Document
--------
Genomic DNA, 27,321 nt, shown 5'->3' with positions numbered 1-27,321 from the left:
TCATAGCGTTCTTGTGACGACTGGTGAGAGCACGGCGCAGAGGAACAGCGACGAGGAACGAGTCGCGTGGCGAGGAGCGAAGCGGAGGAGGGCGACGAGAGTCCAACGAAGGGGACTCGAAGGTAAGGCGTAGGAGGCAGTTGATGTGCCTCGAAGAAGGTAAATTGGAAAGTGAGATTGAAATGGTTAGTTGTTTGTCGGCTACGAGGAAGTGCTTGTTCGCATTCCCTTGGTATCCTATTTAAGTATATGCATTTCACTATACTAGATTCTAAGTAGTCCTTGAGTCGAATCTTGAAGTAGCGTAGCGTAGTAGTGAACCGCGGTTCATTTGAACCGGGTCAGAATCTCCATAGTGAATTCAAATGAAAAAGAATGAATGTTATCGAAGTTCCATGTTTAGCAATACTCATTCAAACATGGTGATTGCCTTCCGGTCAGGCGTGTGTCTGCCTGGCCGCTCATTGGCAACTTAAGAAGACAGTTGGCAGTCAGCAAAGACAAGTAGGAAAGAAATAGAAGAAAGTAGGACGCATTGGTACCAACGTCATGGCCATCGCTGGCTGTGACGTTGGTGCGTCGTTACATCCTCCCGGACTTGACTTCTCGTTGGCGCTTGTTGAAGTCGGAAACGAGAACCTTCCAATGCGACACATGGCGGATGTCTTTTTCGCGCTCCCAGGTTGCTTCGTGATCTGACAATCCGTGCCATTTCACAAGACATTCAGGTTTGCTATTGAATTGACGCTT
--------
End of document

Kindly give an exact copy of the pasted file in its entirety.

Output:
Genomic DNA, 27,321 nt, shown 5'->3' with positions numbered 1-27,321 from the left:
TCATAGCGTTCTTGTGACGACTGGTGAGAGCACGGCGCAGAGGAACAGCGACGAGGAACGAGTCGCGTGGCGAGGAGCGAAGCGGAGGAGGGCGACGAGAGTCCAACGAAGGGGACTCGAAGGTAAGGCGTAGGAGGCAGTTGATGTGCCTCGAAGAAGGTAAATTGGAAAGTGAGATTGAAATGGTTAGTTGTTTGTCGGCTACGAGGAAGTGCTTGTTCGCATTCCCTTGGTATCCTATTTAAGTATATGCATTTCACTATACTAGATTCTAAGTAGTCCTTGAGTCGAATCTTGAAGTAGCGTAGCGTAGTAGTGAACCGCGGTTCATTTGAACCGGGTCAGAATCTCCATAGTGAATTCAAATGAAAAAGAATGAATGTTATCGAAGTTCCATGTTTAGCAATACTCATTCAAACATGGTGATTGCCTTCCGGTCAGGCGTGTGTCTGCCTGGCCGCTCATTGGCAACTTAAGAAGACAGTTGGCAGTCAGCAAAGACAAGTAGGAAAGAAATAGAAGAAAGTAGGACGCATTGGTACCAACGTCATGGCCATCGCTGGCTGTGACGTTGGTGCGTCGTTACATCCTCCCGGACTTGACTTCTCGTTGGCGCTTGTTGAAGTCGGAAACGAGAACCTTCCAATGCGACACATGGCGGATGTCTTTTTCGCGCTCCCAGGTTGCTTCGTGATCTGACAATCCGTGCCATTTCACAAGACATTCAGGTTTGCTATTGAATTGACGCTT